All about ESA’s BepiColombo mission and news


BepiColombo successfully tests its ion engines

– News of December 11, 2018 –

The Euro-Japanese mission BepiColombo has just successfully started up its ionic engines, the most powerful to have been deployed in space. This first ignition follows a period of intensive testing that demonstrated that the four engines used by the propulsion module work very well. They will allow BepiColombo to reach the planet Mercury after seven long years of travel. Even at full power, each of these engines provides a thrust roughly equivalent to the strength you feel if you put a battery in your hand.

The interest of ionic propulsion is not its power, it is its extreme efficiency. With the same amount of propellant, ion propulsion is able to provide much more acceleration than a chemical rocket. It just needs a lot more time. During the various propulsive phases of the mission, the BepiColombo engines will be able to operate continuously for several months.

The launch of the BepiColombo mission is a success

– News of October 21, 2018 –

The launch of the BepiColombo space probe by an Ariane 5 rocket took place successfully on the night from Friday to Saturday. The European launcher gave the first impetus of a long journey. The Euro-Japanese mission BepiColombo flies to Mercury. It may seem like a distant destination, but it will take seven years of travel before BepiColombo enters the orbit of the first planet in the solar system.

Indeed, a direct trajectory between the Earth and Mercury would be extremely greedy in propellant. It would be necessary to accelerate the space probe 5.5 kilometers per second from the Earth and especially to slow it by 7 kilometers per second when arriving at the destination. This is impossible without using a huge space probe and an equally imposing launcher. To keep the mission budget under control, the European and Japanese space agencies have decided to use many gravitational assistance maneuvers. BepiColombo will make many passages around the Earth, Venus and Mercury to gradually reduce its speed.

Mercury is a planet very hard to reach. That’s why Mercury is a poorly known planet. Before BepiColombo, only one other space mission has managed to put itself in orbit of Mercury, it is the American space probe Messenger. BepiColombo will try to discover why this planet is so dense in comparison with other telluric planets, how an object so small could have kept a magnetic field, or does it contains ice water in its craters that are never exposed to the sun. We will perhaps have a beginning of answer to these questions from the end of 2025.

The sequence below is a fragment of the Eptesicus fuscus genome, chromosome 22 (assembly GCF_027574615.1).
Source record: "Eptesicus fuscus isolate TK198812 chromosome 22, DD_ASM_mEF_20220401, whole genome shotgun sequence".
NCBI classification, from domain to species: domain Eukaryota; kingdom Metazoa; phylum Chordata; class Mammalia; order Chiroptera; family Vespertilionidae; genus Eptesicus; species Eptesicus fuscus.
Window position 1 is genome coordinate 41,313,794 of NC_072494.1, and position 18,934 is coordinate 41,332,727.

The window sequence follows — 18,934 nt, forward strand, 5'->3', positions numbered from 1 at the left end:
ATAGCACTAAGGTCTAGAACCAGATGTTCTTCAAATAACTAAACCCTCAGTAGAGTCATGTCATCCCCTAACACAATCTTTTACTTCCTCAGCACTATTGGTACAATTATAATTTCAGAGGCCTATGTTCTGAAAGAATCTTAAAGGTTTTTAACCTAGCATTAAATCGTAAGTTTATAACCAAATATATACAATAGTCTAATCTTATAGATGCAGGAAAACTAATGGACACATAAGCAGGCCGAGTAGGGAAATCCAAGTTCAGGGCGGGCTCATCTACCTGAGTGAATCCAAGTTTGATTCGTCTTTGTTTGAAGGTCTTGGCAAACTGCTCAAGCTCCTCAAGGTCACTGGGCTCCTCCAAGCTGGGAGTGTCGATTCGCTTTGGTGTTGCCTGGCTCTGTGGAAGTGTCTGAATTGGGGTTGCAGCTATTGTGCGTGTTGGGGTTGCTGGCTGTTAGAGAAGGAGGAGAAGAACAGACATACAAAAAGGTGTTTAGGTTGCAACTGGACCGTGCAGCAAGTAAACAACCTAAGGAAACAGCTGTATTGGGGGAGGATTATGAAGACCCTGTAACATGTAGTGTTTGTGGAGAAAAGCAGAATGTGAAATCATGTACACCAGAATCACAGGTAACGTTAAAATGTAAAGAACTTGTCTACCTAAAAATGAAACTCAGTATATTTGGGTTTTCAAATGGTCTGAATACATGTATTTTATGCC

BepiColombo will be in orbit of Mercury in 2025

– News of July 18, 2017 –

Mercury is the closest planet to our sun. Only two NASA space probes have gone to the exploration of Mercury so far. The European Space Agency has unveiled the BepiColombo mission. This mission will be launched in October 2018. The BepiColombo mission is composed of two space probes that will go to Mercury. The first, developed by ESA, will be responsible for studying the surface and subsoil atmosphere of the small arid planet, while another orbiter developed by JAXA will be in charge of studying the magnetic field and the exosphere of the planet. The two satellites will go together to Mercury and will separate once in orbit.

All elements of the mission have just completed their last test and are ready to go. Although Mercury is not as far away as the gas giants, the trip will still be long : it will take seven years between the launch of the two space probes by an Ariane 5 next year, and their arrival in orbit of Mercury in 2025. The space probe will have to brake considerably so that it can be captured by the gravity of Mercury.

A mission to Mercury requires more energy than a mission to Pluto. The setting in orbit around Mercury will be a real feat : BepiColombo will have to perform nine gravitational assistance maneuvers around the Earth, Venus and Mercury before being able to go into orbit. It will be equipped with an ion engine that will operate for a very long time once the space probe will be in orbit.

The mission is expected to last a year because the harsh conditions surrounding Mercury could quickly damage the space probe. Indeed, with a temperature of up to 400 degrees, it is a real challenge to operate all the electronic instruments of the mission. A good part of the weight of the space probes will thus consist of heat shields, insulators and heat radiators. Despite of all these difficulties, the exploration of Mercury is essential : it will learn more about our solar system and Mercury is in a same orbit than most of the exoplanets that we discover today. To better understand Mercury is therefore also better to understand these planets.

Copyright spacecraft: ESA/ATG medialab; Mercury: NASA/JPL
Original footage by ESA/CNES/Arianespace

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